Everyone wants something in the world to change. And everyone has something to give. If these two statements are true, or even partially true, the marketplace for charity is even bigger than our donor databases suggest.
To begin with, many people don’t know how to get involved, or even where to start. Why? Because people can’t easily discover charities that match their interests, and, when they do find charities they love, it’s not intuitive or easy for them to help.
The first problem is the big one. Existing donors and passionate advocates of your cause can be a big part of helping you solve this problem, but your organization must also have two things in place:
Your website needs to make it super easy and obvious for people to know that they can give to, fundraise for or share your charity with their networks. Tools that help charities manage and amplify their fundraising efforts are plentiful and inexpensive so the first barrier is somewhat easy to resolve.
The second barrier can take a bit more work. Here’s why you need a mindset and strategy to embrace fundraisers who don’t get paid to raise money for you.
Why fundraisers who don’t work for you are a great asset
People will fundraise for your cause for the same reasons they donate money to you: Because someone asked them to and because they care. Your external champions have three things going for them that paid professionals don’t have.
Traditional fundraisers grow their prospect lists in all sorts of ways, including networking, distributing marketing collateral, grant writing and giving presentations. It may be necessary work, but it is slow, laborious and expensive, and it can only progress as quickly as their limited time and resources allow.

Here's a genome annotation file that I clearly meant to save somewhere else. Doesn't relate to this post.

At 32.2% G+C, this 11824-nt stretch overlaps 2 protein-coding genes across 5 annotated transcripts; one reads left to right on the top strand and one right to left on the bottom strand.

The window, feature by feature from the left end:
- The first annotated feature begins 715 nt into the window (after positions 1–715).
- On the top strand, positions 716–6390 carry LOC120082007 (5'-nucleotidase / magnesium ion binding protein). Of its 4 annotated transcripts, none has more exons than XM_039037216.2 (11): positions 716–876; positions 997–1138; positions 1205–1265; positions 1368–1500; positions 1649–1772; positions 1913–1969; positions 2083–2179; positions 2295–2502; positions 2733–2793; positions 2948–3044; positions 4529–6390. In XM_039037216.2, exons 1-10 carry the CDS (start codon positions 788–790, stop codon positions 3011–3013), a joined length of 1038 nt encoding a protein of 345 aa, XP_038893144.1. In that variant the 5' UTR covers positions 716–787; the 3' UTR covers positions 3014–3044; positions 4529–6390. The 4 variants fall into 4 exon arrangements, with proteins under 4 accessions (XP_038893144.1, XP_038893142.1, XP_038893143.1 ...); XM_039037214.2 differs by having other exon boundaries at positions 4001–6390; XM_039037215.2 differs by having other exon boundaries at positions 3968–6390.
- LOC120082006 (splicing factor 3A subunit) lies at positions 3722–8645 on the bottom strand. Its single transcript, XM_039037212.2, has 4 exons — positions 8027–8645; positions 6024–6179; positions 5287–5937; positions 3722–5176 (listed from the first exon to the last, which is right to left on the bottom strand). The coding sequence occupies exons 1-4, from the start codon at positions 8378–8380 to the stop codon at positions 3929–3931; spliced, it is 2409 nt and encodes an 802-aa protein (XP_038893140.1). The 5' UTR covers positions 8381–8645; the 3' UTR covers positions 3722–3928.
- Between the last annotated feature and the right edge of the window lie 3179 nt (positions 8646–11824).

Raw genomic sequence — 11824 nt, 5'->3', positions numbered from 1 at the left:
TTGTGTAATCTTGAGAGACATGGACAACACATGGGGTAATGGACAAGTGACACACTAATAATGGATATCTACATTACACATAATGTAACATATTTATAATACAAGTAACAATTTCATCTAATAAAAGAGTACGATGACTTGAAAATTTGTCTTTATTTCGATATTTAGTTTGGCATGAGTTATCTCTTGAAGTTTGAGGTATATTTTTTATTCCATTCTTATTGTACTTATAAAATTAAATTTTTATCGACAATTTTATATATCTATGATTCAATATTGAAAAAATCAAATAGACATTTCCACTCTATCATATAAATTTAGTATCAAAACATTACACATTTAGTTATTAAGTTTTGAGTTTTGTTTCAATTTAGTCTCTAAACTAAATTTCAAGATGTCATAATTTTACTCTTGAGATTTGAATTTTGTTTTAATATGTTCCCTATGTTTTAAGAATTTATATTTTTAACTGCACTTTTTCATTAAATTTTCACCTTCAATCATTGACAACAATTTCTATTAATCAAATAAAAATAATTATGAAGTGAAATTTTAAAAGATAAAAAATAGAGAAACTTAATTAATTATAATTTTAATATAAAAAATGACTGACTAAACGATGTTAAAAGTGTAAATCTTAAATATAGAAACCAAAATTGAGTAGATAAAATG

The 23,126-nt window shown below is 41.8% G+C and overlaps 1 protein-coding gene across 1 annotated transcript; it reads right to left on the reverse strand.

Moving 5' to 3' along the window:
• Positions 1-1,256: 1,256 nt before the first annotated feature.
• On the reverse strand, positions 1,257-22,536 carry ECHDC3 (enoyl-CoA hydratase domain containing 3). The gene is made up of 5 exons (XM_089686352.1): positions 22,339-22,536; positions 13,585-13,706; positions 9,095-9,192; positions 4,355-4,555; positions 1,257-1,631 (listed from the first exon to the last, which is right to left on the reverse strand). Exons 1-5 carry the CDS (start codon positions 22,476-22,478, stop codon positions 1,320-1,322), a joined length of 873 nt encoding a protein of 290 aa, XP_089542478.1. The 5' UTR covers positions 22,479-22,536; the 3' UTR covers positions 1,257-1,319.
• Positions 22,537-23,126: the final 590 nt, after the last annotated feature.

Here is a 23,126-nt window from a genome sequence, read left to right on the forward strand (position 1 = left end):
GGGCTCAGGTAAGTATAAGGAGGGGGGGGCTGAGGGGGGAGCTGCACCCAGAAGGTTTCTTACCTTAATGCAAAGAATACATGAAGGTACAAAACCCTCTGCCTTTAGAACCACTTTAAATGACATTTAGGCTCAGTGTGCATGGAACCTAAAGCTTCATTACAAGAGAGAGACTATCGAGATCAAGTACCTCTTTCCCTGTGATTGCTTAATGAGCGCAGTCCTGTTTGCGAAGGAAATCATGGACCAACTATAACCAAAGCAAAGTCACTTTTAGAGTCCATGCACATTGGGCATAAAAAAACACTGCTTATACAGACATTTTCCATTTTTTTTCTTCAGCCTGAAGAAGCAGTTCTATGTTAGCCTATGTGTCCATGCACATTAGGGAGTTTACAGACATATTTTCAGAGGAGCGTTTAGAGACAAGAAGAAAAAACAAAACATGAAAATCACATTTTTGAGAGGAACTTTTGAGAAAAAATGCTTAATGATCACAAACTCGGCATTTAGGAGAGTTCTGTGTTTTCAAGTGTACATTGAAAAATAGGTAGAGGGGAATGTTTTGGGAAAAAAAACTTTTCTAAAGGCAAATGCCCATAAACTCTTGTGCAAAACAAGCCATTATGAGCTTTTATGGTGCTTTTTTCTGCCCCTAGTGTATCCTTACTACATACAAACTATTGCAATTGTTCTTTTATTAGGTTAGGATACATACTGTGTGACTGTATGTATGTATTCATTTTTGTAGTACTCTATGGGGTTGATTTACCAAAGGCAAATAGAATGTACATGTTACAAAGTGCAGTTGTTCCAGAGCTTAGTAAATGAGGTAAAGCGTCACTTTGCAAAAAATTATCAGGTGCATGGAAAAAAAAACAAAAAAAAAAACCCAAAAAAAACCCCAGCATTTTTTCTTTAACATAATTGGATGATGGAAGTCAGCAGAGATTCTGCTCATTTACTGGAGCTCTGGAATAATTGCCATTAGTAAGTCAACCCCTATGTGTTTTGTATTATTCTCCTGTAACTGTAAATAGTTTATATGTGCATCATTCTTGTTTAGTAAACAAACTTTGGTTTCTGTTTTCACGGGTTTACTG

Fundraisers who don’t work for you have their own, new to you, lists of family, friends and co-workers - people with whom they’ve already got strong connections. By empowering them to fundraise on your behalf, you give yourself the opportunity to meet some of these connections without having to do all the traditional legwork.
2. Genuine relationships
Getting access to new people is great, but only if they give you some of their time and attention. And we tend to give our time more readily to people we already know.
So when an ask comes from fundraisers who don’t work for you, instead of from you, the chances their contacts will pay attention is much higher. Leveraging the genuine relationships of fundraisers who don’t work for you gets you in the door with more people more easily.
3. Low cost
By empowering people to fundraise for you, you enable them to amplify your results in ways you simply can’t do on your own. Multiply each champion by dozens (or even hundreds) of connections and that’s a powerful and cost effective way to spread your message and ask.
The way forward for professional fundraisers
Although social fundraising is proving more effective, less expensive and more scalable than traditional in-house fundraising, that doesn’t mean it’s time to dump professional fundraisers. What it does mean, however, is that it’s time to update their job description.
With social fundraising facilitating access and scale, professional fundraisers can be more strategic with their time and shift their role to include:
Like it or not, people are fundraising socially for causes they care about. But social fundraising is still very young, and there’s lots of room to start experimenting with what works best for you and your champions.
By embracing and encouraging social fundraising, you empower donors and champions with more ways to support you. Social fundraising, when properly executed, will expand your fundraising network and results by leveraging the genuine relationships of your supporters.
Every fundraising strategy you develop must consider how you are going to engage and leverage social advocates and crowd fundraisers.
John Bromley is the founder and CEO of Chimp.net, and the co-founder of Benefic Group. He facilitates benevolence full time by helping people, companies and charities plan, execute and track the charitable impact they aspire to create.